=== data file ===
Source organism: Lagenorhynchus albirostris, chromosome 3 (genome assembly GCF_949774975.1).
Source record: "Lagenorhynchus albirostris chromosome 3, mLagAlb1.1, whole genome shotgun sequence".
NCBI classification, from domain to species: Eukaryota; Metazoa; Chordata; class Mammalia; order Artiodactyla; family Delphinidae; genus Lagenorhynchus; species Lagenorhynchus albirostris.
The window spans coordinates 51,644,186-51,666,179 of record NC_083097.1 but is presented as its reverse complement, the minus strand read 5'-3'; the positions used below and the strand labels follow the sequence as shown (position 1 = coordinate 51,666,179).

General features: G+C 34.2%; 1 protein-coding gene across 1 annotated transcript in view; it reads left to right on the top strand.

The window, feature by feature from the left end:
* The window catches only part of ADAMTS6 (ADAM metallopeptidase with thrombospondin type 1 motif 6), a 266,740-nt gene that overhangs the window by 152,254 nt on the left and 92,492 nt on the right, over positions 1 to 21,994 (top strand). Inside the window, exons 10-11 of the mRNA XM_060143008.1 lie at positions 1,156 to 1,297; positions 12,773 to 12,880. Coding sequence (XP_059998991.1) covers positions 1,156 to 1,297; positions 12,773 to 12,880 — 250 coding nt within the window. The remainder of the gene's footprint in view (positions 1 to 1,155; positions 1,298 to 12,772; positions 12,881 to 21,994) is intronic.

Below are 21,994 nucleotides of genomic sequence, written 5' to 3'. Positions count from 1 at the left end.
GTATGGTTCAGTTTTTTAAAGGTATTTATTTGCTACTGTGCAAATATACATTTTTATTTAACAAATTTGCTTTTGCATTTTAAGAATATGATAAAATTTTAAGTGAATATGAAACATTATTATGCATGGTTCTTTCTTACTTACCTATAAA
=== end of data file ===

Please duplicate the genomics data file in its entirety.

Source organism: Lagenorhynchus albirostris, chromosome 3 (genome assembly GCF_949774975.1).
Source record: "Lagenorhynchus albirostris chromosome 3, mLagAlb1.1, whole genome shotgun sequence".
NCBI classification, from domain to species: Eukaryota; Metazoa; Chordata; class Mammalia; order Artiodactyla; family Delphinidae; genus Lagenorhynchus; species Lagenorhynchus albirostris.
The window spans coordinates 51,644,186-51,666,179 of record NC_083097.1 but is presented as its reverse complement, the minus strand read 5'-3'; the positions used below and the strand labels follow the sequence as shown (position 1 = coordinate 51,666,179).

General features: G+C 34.2%; 1 protein-coding gene across 1 annotated transcript in view; it reads left to right on the top strand.

The window, feature by feature from the left end:
* The window catches only part of ADAMTS6 (ADAM metallopeptidase with thrombospondin type 1 motif 6), a 266,740-nt gene that overhangs the window by 152,254 nt on the left and 92,492 nt on the right, over positions 1 to 21,994 (top strand). Inside the window, exons 10-11 of the mRNA XM_060143008.1 lie at positions 1,156 to 1,297; positions 12,773 to 12,880. Coding sequence (XP_059998991.1) covers positions 1,156 to 1,297; positions 12,773 to 12,880 — 250 coding nt within the window. The remainder of the gene's footprint in view (positions 1 to 1,155; positions 1,298 to 12,772; positions 12,881 to 21,994) is intronic.

Below are 21,994 nucleotides of genomic sequence, written 5' to 3'. Positions count from 1 at the left end.
GTATGGTTCAGTTTTTTAAAGGTATTTATTTGCTACTGTGCAAATATACATTTTTATTTAACAAATTTGCTTTTGCATTTTAAGAATATGATAAAATTTTAAGTGAATATGAAACATTATTATGCATGGTTCTTTCTTACTTACCTATAAA